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  Publicity Stills of "The High Cost of Living"
(Courtesy from Cathay-Keris Films)

Official Selection at 14th Annual International Film Festival "Festival of Festivals" 2006, Saint Petersburg, Russia

Director: Leonard Lai Yok Wai
Starring: Timothy Nga, Roy Ngerng, Yeo Yann Yann, Andrea Lim, Brian Liau, Jean Low, Joseph Quek
RunTime: -
Released By: Cathay-Keris Films
Rating: M18 (Sexual Scene)

Opening Day: 17 August 2006 (The Picturehouse)


In the modern city of Singapore, everybody has a set path to follow. But once in a while, someone attempts to step off it. The High Cost of Living centers on Gid & Long, two different yet similar persons on the opposite sides of the law. They are about to find out what happens to those who do.

Gid earns a living by eliminating problems for his clients. Terminally. He is a killer for hire but not a very good one. His actions have not gone unnoticed and his latest job has attracted the attention of the authorities. Gid soon finds himself being hunted by Long, a professional government assassin whose marriage to his wife, Sulee, is failing because of what he does. Gid’s long-time friend, Aloysius and his girlfriend, Lily, becomes involved in the mess as he desperately tries to rectify the situation. Gid’s only hope is that he can get out before Long catches up with him. A trail of bodies lead all the main players to a high tension hostage situation where they will have to deal with not just the police gathering outside, but also with their own broken relationships inside. When it is all over, none of them will come out the same.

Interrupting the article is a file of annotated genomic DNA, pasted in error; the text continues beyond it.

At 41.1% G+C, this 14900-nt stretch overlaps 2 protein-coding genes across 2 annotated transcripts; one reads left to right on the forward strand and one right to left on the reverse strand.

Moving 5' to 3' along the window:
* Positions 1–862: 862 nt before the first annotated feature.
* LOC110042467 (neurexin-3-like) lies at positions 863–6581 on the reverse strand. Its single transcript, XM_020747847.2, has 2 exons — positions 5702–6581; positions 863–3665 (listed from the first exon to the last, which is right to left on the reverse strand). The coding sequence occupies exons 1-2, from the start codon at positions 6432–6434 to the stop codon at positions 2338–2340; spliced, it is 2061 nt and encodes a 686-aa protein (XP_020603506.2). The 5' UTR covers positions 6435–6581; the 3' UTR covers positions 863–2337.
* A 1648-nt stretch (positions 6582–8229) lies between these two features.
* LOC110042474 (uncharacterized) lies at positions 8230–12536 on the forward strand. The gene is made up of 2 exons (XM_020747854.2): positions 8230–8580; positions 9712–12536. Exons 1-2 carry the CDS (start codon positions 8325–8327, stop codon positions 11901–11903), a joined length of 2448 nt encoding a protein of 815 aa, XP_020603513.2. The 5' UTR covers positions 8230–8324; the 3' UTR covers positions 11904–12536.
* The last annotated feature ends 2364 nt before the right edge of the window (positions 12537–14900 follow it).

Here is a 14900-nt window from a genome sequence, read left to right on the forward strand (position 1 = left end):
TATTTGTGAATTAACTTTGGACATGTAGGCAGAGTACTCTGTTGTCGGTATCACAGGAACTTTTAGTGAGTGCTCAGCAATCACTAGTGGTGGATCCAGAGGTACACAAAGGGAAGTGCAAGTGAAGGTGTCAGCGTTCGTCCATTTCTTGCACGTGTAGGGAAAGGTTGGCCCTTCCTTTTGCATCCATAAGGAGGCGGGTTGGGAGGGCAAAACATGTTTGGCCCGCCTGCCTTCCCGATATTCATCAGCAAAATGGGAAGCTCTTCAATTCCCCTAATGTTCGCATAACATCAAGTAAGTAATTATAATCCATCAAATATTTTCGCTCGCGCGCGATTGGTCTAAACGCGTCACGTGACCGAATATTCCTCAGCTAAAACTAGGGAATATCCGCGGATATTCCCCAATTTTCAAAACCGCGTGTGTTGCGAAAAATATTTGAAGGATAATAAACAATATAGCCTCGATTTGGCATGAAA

Movie Review:

No, given a title like that, it isn't a movie about inflation or rising prices, which of late Singapore seems to be experiencing. It's about the choices that we make when we live our lives, and the consequences of those choices that we have to live with. Rarely are we able to have the cake, and eat it as well.